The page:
We have evidence that acts committed during sleepwalking lack executive function. Research using electroencephalography (EEG) shows that the sleeping brain undergoes certain patterns of electrical activity that can be distinguished as non-REM and REM sleep. Non-REM sleep occurs during the first half of the sleep cycle and shows the lowest levels of brain activity. During non-REM sleep we tend to exhibit very little, if any, activity in the frontal lobes, the areas that house most executive functions. Activity still occurs in other areas of the brain able to execute complex actions, explaining why sleepwalkers are able to initiate very complex actions during this phase of sleep. It plausible that someone completely lacking executive function could commit complex actions such as murder. Hirstein and Sifferd point out that, in these cases, the courts only evaluate executive function when determining culpability. In the Parks case, the court was aware the murder was very sophisticated. They acknowledged that he had a history of engaging in criminal activity. They even acknowledged he had motive. But the lack of executive function led to an acquittal.
Mental disorders not characterized by executive dysfunction don’t make for a strong defense in a court of law. For example, consider psychopathy, a disorder characterized by shallow emotions and the lack of empathy for others. Recently defense attorneys have started introducing functional magnetic resonance imaging (fMRI) and positron emission tomography (PET) scans as evidence that their clients, suffering from psychopathy, have cognitive deficits much like those of juveniles and the mentally retarded, taken by courts to be paradigm cases of executive dysfunction. Some philosophers agree with this move. The trial of Brian Dugan was one of the first cases that required a court to determine if psychopathy could work as a successful defense. Dugan was tried for the 1983 kidnapping, rape and murder of a 10-year-old girl. Neuroscientist Kent Kiehl presented fMRI evidence showing that Dugan had brain abnormalities that matched that of psychopaths. He scored a 37 out of 40 on the Hare Psychopathy Checklist, placing him in the 99.5th percentile. Defense council argued that Dugan’s brain capacity was diminished, a mitigating circumstance in Illinois’ capital punishment statute. Psychopathy is understood to be a disorder of the emotions. They do not perceive other people as valuable because of an emotional deficit. The defense didn’t work; the court swiftly sentenced him to death. Although psychopaths have cognitive deficits, these deficits do not appear to fall into the class of deficits the courts are sensitive to.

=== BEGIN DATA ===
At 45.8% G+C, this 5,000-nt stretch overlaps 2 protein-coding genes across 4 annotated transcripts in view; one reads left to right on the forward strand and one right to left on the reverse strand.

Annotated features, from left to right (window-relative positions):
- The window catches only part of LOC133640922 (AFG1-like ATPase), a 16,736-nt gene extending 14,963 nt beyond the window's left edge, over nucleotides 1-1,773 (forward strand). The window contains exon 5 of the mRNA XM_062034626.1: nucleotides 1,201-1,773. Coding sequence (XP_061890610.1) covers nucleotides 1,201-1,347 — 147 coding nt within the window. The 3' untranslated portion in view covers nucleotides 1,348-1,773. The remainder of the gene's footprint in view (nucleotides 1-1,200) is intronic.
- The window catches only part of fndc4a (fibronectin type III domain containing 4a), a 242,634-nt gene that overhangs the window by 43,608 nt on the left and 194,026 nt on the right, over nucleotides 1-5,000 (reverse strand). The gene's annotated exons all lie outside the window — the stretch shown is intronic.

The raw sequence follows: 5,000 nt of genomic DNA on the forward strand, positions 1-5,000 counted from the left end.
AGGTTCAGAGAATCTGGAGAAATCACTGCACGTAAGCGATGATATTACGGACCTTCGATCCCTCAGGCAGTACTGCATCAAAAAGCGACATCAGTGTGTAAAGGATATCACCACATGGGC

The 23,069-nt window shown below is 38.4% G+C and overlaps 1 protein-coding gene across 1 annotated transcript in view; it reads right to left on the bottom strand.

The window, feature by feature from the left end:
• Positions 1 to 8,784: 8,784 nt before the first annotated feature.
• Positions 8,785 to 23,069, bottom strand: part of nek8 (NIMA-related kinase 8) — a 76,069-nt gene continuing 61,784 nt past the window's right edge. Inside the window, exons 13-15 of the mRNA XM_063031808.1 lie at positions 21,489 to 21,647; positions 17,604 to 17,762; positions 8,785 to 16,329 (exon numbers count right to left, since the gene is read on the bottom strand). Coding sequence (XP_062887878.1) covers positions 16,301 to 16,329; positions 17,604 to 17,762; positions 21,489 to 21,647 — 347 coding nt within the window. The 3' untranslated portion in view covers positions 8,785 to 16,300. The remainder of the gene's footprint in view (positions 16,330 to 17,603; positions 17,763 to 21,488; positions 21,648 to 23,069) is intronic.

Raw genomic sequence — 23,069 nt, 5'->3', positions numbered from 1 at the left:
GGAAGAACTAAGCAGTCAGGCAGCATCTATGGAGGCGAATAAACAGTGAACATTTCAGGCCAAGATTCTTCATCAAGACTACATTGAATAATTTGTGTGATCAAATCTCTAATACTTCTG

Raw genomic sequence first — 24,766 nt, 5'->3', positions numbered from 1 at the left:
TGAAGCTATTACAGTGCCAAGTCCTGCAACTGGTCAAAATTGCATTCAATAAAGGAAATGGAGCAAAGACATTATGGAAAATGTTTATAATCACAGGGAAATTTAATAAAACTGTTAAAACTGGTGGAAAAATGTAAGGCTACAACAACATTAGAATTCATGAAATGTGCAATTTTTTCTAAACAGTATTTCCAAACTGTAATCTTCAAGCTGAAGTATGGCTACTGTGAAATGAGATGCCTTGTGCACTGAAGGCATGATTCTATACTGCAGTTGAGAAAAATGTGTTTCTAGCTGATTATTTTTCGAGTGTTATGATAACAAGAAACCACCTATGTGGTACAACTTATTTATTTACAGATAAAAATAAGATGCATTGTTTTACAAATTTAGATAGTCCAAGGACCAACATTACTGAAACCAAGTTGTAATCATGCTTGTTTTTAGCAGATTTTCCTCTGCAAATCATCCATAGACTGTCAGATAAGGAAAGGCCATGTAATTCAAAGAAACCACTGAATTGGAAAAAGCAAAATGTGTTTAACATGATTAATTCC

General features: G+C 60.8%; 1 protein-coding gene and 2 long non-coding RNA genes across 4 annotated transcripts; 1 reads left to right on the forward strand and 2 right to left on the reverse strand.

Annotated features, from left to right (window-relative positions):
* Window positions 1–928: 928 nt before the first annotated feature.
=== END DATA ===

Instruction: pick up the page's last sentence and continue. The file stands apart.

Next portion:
But this is one concern: that an exclusive focus on executive function will lead the court to ignore pathology that should mitigate moral culpability that is not believed to fall under the class of executive dysfunction. Take, for example, the case of Charles Whitman. In 1966 he climbed to the top of the University of Texas at Austin Tower and started shooting, managing to kill 16 people and wound 32 others before being killed by police. In his suicide note, later released to the public, Whitman described having recurrent unusual and irrational thoughts: that a tremendous mental effort was necessary to concentrate on normal tasks. He also explained that he decided to kill his wife without any specific reason for doing so. He asked that an autopsy be performed because he was worried something had changed his brain. The autopsy that followed indeed showed that a nickel-sized tumor located on the hypothalamus had impinged upon the amygdala.